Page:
Teaching youth about native plants and animals
North Island rangatahi (youth) will test a new app that aims to connect them with the environment by teaching them about plants and animals.
In late 2018, researchers held a series of wānanga (educational forums) in Te Kuiti and Huntly to gather information that’s providing a framework for the bi-lingual app. The Unlocking Curious Minds project, known as Tohu o te wā – Hangarau pūtaiao (Signs of our time – fusing technology and science) is being driven by Manaaki Whenua – Landcare Research, with support from the BioHeritage Challenge.
Researchers Kiri Reihana and Yvonne Taura are leading the project that essentially aims to inspire rangatahi to get out into the environment.
“Today’s rangatahi are living through computers and mobile phones so we’re going to use these platforms to teach them about our native plants and animals – as well as the pests,” Kiri says.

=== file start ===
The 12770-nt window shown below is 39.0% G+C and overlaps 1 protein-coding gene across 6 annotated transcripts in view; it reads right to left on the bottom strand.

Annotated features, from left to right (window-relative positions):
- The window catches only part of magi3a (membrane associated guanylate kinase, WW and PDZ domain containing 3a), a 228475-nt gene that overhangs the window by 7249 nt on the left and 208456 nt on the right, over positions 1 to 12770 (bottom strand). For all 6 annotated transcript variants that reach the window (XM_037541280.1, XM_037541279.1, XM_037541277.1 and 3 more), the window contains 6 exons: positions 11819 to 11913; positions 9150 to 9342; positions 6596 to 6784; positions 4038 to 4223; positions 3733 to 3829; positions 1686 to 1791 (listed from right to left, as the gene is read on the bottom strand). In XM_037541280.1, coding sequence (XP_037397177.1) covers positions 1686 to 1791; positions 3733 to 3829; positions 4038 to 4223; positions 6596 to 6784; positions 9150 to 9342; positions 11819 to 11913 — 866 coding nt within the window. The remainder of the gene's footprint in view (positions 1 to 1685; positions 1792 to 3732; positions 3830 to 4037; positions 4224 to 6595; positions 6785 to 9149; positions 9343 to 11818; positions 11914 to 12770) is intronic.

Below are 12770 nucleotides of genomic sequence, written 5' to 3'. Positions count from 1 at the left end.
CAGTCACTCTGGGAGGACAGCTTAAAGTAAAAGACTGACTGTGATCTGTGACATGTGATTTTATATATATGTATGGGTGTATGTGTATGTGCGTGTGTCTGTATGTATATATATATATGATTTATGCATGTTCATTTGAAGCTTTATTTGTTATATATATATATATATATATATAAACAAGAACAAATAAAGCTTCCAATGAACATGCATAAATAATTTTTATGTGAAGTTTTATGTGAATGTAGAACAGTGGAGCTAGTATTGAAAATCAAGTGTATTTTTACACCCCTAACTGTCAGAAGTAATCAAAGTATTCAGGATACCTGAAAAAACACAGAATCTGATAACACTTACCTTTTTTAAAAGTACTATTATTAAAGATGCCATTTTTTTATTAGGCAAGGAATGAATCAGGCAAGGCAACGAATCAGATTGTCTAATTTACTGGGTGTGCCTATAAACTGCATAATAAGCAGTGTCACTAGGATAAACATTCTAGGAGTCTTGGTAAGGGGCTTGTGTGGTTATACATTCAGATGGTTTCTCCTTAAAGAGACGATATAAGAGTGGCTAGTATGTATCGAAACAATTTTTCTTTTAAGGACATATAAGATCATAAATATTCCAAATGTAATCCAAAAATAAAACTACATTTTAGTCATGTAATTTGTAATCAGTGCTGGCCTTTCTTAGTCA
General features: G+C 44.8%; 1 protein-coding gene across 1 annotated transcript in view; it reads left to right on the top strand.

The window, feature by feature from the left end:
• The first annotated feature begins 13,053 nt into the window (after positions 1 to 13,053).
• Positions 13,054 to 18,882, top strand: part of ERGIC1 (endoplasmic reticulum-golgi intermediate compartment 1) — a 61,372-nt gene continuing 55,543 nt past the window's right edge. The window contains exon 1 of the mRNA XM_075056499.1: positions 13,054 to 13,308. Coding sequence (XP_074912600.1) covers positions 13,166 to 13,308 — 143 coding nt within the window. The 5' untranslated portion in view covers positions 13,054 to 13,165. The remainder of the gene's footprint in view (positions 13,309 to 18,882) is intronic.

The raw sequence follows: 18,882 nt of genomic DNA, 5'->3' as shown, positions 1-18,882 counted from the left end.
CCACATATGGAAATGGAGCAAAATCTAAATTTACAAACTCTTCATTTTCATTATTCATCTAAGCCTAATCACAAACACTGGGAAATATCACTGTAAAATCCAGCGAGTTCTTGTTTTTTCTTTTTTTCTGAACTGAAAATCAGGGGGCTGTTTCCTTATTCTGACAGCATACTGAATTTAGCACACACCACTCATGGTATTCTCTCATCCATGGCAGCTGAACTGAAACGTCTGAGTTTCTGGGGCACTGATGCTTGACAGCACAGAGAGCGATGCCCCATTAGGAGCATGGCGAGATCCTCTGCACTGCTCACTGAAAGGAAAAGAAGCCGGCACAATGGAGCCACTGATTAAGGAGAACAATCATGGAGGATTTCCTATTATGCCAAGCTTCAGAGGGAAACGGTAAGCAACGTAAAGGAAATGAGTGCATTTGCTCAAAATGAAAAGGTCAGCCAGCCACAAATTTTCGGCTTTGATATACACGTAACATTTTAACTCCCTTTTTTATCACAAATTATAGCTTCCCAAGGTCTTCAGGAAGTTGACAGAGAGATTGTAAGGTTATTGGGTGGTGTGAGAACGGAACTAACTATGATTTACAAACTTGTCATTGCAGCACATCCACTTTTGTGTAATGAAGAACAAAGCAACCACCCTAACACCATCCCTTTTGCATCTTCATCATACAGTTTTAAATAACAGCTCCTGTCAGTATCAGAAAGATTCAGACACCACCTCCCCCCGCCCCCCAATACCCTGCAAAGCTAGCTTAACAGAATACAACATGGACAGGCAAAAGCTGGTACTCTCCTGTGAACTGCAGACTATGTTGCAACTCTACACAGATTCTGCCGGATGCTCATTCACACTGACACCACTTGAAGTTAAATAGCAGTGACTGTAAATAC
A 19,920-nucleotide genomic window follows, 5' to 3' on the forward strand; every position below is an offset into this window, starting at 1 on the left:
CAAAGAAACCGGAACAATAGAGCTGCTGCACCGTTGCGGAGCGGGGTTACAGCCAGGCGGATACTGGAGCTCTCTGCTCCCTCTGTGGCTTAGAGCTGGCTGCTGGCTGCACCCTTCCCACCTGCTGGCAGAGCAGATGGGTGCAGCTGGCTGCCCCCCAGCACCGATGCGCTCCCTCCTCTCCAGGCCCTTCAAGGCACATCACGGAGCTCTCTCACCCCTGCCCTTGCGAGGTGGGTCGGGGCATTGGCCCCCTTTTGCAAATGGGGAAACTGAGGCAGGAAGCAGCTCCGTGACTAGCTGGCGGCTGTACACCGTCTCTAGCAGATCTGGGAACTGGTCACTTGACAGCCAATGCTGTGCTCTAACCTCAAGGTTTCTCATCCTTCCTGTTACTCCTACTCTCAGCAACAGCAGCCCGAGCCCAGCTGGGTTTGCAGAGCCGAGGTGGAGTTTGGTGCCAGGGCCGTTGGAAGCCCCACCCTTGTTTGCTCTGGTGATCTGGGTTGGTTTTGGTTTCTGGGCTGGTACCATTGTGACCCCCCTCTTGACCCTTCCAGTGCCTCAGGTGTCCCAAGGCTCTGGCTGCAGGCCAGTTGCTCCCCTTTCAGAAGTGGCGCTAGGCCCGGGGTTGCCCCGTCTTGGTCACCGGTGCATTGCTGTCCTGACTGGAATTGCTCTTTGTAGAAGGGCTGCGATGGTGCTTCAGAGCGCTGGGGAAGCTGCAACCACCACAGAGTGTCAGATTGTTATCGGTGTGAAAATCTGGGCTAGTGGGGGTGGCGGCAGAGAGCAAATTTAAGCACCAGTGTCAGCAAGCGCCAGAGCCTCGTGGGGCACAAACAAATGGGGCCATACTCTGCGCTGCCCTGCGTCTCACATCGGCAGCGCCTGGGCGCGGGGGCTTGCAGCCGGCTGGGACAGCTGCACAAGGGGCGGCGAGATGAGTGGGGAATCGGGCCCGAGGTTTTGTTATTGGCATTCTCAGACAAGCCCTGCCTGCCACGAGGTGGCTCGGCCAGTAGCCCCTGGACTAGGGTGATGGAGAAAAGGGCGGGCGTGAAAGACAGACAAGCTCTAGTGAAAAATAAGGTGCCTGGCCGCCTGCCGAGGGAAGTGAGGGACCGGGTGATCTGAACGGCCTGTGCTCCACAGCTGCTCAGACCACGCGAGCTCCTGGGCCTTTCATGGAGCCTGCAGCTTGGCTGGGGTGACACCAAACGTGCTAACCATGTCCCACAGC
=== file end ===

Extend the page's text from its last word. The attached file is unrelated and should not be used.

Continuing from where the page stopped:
Originally, they envisaged creating a monitoring tool but switched direction when they realised the students needed education on basic ecology and biology.
“We realised that a lot of the rangatahi were not aware of the names of native plants and trees. It was similar when it came to pests – for example many of them didn’t realise that wasps are a pest in Aotearoa.
“Our goal now is to create a tool that will teach them these things. Also, to help them realise that often work on these things is science – many of them didn’t see us as scientists.”
A prototype app will be developed before the end of 2018 and it will then be tested with rangatahi from Te Whare Kura o Maniapoto (Te Kuiti) and Te Whare Kura O Rakaumaunga (Huntly) – where the wānanga were held.
Ultimately the app is expected to be available nationally, contributing to BioHeritage’s goal of tracking progress through national monitoring and reporting frameworks.